[PD] per-pixel time based(with memory) effects, is it possible with fragment shaders?

vade doktorp at mac.com
Mon Jan 7 07:11:43 CET 2008


You can completely do what you want on the GPU with a shader or  
shaders. In fact, the very shader you describe exists from cycling74  
and is included with jitter.

As for dealing with color planes, the RGBA values, its VERY easy to do  
with shaders. You simply sample a texture with:

vec4 mytexture = texture2DRect(textureSampler, textureCoordinate);

and then you can address you individual vector components with


each as a floating point value.


On Jan 7, 2008, at 12:28 AM, Batuhan Bozkurt wrote:

> This is a very elegant solution for a delay effect I should say.  
> I've never known something called "3d texture" exists but it  
> completely makes sense. I've searched through documentation and the  
> list for gem support for such thing but no luck yet. But thanks for  
> the shader and the idea anyways!
> The problem here is that, I actually need a more generalised  
> framework of working with time and past frames(or pixels) when  
> dealing with time based effects. This vertex shader approach with 3D  
> texture and a 2D map probably would not help let's say, if I wanted  
> to use an averaging lowpass filter(depending on past pixel values)  
> to the R G and B values of each pixel seperately.
> I'd like to know if there is any way to hold values back in  
> buffers(like arrays) on shader level and make operations on that  
> data by shader programming. So maybe I could say "get current value  
> and average it with the previous value and set it as the new current  
> value" or something like that. If there is a way, than I'd like to  
> dig more deeply into it, but if this question looks very stupid than  
> I'm probably getting the concept of graphics pipeline and purpose of  
> shading language completely wrong so maybe I should stop wasting  
> time on thinking like this and try to find other approaches.
> BB
> vade wrote:
>> This is entirely possible, however you would want to use a 3D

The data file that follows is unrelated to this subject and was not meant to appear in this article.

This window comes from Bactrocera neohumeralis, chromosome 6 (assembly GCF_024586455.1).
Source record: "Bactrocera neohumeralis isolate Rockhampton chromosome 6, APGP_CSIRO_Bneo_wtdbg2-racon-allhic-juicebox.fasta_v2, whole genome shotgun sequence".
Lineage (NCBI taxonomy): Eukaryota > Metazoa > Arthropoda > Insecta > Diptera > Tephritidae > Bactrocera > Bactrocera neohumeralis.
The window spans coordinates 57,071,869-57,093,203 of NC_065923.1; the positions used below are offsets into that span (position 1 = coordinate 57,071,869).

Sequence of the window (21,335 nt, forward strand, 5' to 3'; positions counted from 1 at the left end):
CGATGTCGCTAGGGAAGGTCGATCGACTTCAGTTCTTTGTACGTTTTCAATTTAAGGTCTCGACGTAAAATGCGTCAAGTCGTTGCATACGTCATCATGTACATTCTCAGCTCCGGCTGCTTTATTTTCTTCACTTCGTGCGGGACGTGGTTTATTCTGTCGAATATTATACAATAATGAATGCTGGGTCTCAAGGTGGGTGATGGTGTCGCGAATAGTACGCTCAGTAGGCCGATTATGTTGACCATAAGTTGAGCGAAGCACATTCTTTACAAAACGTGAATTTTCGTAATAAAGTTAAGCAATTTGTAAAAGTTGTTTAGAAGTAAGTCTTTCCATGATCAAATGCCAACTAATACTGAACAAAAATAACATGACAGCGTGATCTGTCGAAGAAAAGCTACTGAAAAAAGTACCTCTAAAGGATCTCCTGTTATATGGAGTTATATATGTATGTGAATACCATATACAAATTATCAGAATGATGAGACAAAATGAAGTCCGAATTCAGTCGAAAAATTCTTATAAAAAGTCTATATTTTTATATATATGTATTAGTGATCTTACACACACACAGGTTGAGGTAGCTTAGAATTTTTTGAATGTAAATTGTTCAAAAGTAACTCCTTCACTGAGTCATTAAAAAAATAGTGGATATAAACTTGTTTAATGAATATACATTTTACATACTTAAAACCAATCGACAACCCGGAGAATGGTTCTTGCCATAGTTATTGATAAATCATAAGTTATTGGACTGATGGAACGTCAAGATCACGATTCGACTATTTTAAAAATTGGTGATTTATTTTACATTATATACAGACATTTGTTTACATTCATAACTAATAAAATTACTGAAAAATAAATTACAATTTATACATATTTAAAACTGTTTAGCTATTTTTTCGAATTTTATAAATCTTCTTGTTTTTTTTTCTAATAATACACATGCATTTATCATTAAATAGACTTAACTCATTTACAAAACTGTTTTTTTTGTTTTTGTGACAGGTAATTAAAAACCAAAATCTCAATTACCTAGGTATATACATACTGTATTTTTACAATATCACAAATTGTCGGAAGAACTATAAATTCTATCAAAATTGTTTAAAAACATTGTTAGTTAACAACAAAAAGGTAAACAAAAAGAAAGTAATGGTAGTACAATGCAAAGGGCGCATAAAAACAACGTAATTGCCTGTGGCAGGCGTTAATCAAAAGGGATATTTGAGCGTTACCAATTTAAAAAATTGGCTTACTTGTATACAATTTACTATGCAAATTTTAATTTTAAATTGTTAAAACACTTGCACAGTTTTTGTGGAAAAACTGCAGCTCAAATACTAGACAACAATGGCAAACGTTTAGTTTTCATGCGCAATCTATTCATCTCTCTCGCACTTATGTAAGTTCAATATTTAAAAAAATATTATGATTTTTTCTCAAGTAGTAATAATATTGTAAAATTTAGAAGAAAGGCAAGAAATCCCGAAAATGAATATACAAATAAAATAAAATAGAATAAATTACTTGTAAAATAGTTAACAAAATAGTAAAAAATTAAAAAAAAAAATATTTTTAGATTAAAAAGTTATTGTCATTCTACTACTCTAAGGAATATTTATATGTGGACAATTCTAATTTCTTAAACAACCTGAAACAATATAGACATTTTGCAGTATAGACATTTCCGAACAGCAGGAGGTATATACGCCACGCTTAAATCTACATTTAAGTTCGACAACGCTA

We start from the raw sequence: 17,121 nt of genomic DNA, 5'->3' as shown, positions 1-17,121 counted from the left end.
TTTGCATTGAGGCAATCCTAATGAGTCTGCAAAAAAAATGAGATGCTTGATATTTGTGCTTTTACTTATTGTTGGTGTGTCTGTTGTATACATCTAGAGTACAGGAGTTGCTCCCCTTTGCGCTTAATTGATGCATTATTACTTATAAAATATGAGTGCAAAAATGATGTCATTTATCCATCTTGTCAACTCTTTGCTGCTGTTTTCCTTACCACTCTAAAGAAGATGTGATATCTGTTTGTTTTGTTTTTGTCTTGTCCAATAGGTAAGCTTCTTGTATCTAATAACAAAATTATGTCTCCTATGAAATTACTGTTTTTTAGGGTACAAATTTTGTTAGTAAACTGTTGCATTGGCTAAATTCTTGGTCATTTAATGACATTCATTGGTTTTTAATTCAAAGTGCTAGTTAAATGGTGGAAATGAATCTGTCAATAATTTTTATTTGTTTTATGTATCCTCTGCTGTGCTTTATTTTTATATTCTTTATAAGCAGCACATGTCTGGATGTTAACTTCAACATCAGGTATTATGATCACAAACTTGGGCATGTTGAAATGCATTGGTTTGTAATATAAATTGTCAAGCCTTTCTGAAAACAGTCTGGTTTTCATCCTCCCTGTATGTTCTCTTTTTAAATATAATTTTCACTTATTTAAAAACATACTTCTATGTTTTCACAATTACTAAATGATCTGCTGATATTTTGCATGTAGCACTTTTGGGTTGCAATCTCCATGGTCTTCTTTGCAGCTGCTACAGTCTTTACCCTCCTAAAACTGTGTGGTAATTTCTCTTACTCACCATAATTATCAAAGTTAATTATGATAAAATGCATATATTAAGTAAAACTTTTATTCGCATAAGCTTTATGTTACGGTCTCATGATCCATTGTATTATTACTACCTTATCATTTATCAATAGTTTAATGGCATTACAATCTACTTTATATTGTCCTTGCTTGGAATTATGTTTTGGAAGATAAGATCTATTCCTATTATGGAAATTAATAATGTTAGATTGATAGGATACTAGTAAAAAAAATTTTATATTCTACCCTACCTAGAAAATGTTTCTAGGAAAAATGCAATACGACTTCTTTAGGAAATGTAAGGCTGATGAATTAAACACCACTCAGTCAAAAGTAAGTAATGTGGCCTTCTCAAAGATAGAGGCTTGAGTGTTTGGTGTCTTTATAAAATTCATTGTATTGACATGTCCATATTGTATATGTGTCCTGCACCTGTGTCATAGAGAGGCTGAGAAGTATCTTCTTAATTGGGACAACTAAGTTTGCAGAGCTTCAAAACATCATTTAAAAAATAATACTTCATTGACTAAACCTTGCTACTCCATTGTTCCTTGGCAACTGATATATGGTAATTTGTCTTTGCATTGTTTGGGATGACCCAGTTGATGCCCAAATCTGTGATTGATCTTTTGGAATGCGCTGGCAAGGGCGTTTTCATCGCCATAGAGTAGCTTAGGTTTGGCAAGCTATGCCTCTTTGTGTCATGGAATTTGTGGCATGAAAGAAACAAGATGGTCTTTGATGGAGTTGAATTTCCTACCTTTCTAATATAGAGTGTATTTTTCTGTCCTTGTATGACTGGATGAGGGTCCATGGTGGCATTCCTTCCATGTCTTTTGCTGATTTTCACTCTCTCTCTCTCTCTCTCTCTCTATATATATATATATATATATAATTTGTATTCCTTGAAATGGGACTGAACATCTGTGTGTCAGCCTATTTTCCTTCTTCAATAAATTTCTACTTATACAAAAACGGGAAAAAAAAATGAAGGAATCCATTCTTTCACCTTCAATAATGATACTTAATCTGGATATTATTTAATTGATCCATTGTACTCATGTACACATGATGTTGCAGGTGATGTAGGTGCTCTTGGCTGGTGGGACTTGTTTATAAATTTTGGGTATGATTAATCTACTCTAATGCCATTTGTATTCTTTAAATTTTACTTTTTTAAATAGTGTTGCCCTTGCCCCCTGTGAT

>> texture, something on the order of dimensions 320 by 240 by x  
>> (where x is how many frames of time 'back' you want to go). This  
>> will be relatively heavy video memory wise I would imagine.  
>> However, I have a shader for you that does this.
>> Absolutely no idea what so over if GEM can deal with 3D textures.  
>> Id assume since it has low level openGl support it should be able  
>> to, but how to get 2D video frames into that 3D texture via pix_xxx  
>> I have no idea.
>> Here is the shader, written by Andrew Benson from Cycling74 iirc.
>> This is sans vertex shader, but the vertex shader is basically a  
>> passthrough, so its very simple.
>> texa is a 2d lookup table - greyscale, where the luminance of the  
>> pixel at the point determines how far back in time to go. This  
>> shader assumes a 512x512 map, but you could make that dynamic by  
>> passing a varying variable from the vertex shader that looks at the  
>> dims of the 3D texture.
>> HTH.
>> varying vec2 texcoord0;
>> varying vec2 texcoord1;
>> uniform float slice;
>> uniform sampler3D texo;
>> uniform sampler2DRect texa;
>> const vec4 coeff = vec4(0.299, .587, 0.114, 0.);
>> void main( void )
>> {
>>   float v1 = dot(texture2DRect(texa,texcoord0*vec2(512.)),coeff);
>>   //assumes 512  x 512 slice map.  Pretty arbitrary...
>>   vec4 v0 = texture3D(texo, vec3(texcoord0.xy,v1));
>>   gl_FragColor = v0;
>> }
>> On Jan 6, 2008, at 4:21 AM, Batuhan Bozkurt wrote:
>>> Hello,
>>> Let me start off by saying that I don't have much experience with
>>> computer graphics, so my knowledge is very limited on this area, I'm
>>> more of an audio guy but I have some ideas in mind that would  
>>> apply to
>>> graphics well. I just want to experiment.
>>> I want to give a simple example to show my question. Suppose I  
>>> have a
>>> video running and I want to delay each pixel between 0 and a maximum
>>> time seperately. This is the most basic time based effect I can  
>>> think
>>> of. So for a 320x200 video for example, I would need 64000 delaying
>>> units running seperately and to be able to do this in realtime, I  
>>> think
>>> I'd need to use GPU for computation.
>>> So I'm thinking of using pixel shaders. But I'm not really sure if  
>>> this
>>> is possible or not with it. I grabbed the orange book to have an  
>>> idea
>>> about the process, I did not have much time tolook in detail but I  
>>> could
>>> not find any references to such an operation that made me think  
>>> that I'm
>>> on the wrong track. So before going any further learning GLSL, I'd  
>>> like
>>> to have your ideas on this.
>>> Is GLSL along with GEM is a nice way to do such an operation? Is  
>>> it even
>>> possible to do it in realtime?
>>> If GPU powered realtime operation is not possible, is there any tool
>>> that you know that is capable of doing such things(realtime or  
>>> offline)?
>>> I have many ideas on processes that modifies pixels which are  
>>> dependant
>>> on the states of pixels before them(i.e. with memory) and I'm  
>>> trying to
>>> find a way to implement them. Any help is appreciated.
>>> Thanks
>>> BB
>>> _______________________________________________
>>> PD-list at iem.at mailing list
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